Leaving might not be the answer for you. If you’re angry and blaming your partner for your unhappiness and have not done your inner work to learn, to take responsibility for your own feelings, as long as you’re abandoning yourself and making your partner responsible for your feelings ending, the relationship is actually a waste of time. As I’ve said, if you believe that the problems are mostly about your partner, then you haven’t yet done the inner healing work to learn about your end of the relationship system. Leaving is a waste of time, unless you fully understand and heal why you were originally attracted to your partner and you fully understand and heal your end of the relationship system.
Leaving might not be the answer for you. If the passion and intimacy, which were originally a part of your relationship have gone out of the relationship, but you and your partners still care about each other. And so there is hope if you, you still care about each other, when this is the case is likely that if each of you are willing to learn about your own end of the protective controlling system, which is limiting the passionate intimacy, the relationship can heal and leaving might not be the answer for you. If you have children, and you’re both involved with your children, maybe you have a companionship relationship. You’re getting along well and enjoy each other as friends, without the chemistry involved in being good lovers.
If this is acceptable to both of you, then staying together, maybe fine while you’re raising your children. If it’s not acceptable to both of you, then staying together might not be the answer. So if you’re experiencing any of these situations, the first thing you need to do is get your eyes off your partner and onto what you’re doing. You’re going to stay stuck. If you’ve convinced yourself that the problems are primarily your partner’s fault. Are you ready to be honest with yourself and your participation in the problems in the relationship, ask yourself, am I being reactive to my partner by getting angry, blaming, judging, or threatening?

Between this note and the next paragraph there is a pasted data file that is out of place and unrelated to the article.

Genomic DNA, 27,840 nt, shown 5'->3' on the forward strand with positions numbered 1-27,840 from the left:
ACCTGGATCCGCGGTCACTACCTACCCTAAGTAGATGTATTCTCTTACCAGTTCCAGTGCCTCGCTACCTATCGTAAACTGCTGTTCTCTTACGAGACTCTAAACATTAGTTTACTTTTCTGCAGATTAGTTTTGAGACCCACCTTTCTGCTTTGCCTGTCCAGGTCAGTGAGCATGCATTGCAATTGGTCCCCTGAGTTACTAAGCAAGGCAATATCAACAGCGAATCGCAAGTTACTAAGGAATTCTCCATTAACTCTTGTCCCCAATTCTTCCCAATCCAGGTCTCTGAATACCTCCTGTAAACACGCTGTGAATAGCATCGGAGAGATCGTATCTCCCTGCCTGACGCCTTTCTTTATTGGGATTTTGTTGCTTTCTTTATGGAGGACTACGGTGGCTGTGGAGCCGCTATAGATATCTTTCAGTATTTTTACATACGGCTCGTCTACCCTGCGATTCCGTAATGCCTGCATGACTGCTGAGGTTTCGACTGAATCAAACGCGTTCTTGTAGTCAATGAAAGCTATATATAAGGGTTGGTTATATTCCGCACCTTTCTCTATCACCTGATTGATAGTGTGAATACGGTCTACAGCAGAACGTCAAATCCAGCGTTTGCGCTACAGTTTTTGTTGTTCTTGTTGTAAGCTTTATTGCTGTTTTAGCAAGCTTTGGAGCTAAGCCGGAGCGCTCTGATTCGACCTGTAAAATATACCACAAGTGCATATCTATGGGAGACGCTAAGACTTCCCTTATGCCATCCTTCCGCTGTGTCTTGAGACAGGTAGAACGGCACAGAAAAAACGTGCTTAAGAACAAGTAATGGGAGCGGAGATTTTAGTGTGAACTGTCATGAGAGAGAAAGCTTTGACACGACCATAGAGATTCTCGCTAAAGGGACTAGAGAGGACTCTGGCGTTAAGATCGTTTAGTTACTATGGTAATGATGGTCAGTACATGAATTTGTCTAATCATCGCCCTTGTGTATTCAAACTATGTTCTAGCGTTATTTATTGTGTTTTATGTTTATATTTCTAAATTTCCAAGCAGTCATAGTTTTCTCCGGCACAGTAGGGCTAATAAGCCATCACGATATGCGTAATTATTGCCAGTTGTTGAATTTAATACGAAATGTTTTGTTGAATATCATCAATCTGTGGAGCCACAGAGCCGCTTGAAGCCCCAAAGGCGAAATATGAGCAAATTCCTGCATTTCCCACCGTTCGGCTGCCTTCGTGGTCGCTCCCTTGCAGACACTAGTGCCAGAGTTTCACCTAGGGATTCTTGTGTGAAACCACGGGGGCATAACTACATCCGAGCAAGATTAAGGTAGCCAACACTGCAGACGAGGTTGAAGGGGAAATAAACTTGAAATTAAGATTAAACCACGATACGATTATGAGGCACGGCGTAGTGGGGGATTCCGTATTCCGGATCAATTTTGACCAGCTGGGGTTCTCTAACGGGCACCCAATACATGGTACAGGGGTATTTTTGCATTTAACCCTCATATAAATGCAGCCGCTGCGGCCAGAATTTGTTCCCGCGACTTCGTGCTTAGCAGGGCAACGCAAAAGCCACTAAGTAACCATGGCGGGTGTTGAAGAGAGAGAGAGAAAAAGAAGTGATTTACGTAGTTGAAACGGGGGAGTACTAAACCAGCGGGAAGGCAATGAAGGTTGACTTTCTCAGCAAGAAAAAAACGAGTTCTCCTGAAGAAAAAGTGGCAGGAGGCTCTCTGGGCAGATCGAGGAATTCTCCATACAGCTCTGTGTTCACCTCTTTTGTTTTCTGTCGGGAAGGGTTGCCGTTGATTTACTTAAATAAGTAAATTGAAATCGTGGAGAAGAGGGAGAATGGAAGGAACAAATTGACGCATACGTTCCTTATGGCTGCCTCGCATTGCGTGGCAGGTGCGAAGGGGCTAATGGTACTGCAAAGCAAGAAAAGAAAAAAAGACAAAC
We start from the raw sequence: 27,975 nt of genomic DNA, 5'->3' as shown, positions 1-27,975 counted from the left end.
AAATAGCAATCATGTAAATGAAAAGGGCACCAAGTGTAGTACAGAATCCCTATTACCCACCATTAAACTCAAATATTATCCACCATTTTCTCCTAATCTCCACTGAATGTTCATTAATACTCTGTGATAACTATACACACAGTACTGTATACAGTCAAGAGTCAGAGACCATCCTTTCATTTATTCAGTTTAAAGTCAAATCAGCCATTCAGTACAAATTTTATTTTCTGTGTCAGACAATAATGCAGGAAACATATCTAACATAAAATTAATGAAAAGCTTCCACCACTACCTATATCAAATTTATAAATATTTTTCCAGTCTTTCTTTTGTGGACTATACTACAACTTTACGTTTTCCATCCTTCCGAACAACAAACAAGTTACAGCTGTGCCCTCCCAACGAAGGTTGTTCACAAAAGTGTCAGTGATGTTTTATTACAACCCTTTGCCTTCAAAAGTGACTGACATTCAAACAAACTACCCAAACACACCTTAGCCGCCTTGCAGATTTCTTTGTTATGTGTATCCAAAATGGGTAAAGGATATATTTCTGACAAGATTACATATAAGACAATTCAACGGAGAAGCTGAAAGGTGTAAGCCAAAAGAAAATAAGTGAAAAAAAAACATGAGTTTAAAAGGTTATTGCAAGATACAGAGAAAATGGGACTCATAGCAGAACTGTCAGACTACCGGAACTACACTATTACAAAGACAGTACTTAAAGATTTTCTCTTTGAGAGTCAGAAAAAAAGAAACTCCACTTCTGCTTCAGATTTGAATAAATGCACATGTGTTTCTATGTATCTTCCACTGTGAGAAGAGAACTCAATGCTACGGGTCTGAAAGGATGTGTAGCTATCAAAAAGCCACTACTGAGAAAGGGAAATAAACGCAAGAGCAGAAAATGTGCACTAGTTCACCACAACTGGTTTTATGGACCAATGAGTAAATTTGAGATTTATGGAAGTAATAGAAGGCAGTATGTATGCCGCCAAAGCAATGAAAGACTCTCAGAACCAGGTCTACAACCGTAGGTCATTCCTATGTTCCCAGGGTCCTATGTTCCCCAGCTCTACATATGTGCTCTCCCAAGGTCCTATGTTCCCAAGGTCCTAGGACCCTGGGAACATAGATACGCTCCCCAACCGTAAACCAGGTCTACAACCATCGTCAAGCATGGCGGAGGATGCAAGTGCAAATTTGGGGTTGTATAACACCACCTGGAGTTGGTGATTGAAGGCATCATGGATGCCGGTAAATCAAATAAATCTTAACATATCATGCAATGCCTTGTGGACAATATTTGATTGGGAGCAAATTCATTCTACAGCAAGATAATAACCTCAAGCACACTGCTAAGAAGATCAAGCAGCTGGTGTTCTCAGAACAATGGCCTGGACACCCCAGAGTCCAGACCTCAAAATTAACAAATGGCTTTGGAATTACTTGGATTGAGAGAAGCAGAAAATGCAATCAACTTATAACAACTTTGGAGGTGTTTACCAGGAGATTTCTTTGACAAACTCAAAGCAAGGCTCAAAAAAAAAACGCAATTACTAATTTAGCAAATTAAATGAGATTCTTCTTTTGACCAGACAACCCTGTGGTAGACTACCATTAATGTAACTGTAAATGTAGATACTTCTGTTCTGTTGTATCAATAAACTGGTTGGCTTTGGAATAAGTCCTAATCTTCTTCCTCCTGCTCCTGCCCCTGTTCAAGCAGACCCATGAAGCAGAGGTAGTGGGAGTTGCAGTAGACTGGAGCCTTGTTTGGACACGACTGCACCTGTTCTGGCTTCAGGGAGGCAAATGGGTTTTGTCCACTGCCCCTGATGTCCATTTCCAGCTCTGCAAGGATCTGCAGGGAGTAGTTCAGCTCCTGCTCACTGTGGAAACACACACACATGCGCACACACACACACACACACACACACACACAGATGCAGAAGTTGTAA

Am I being reactive to my partner by resisting or withdrawing in response to my partner’s behavior? Am I giving myself up, going along with things rather than speaking up and telling my truth about what I want and don’t want, if you’re doing any of these things, you’re trying to control your partner rather than take responsibility for your feelings. As long as you’re trying to control your partner with these reactions, rather than learn to take responsibility for your own feelings, you’re going to be creating the very problems that are causing you to want to leave your relationship.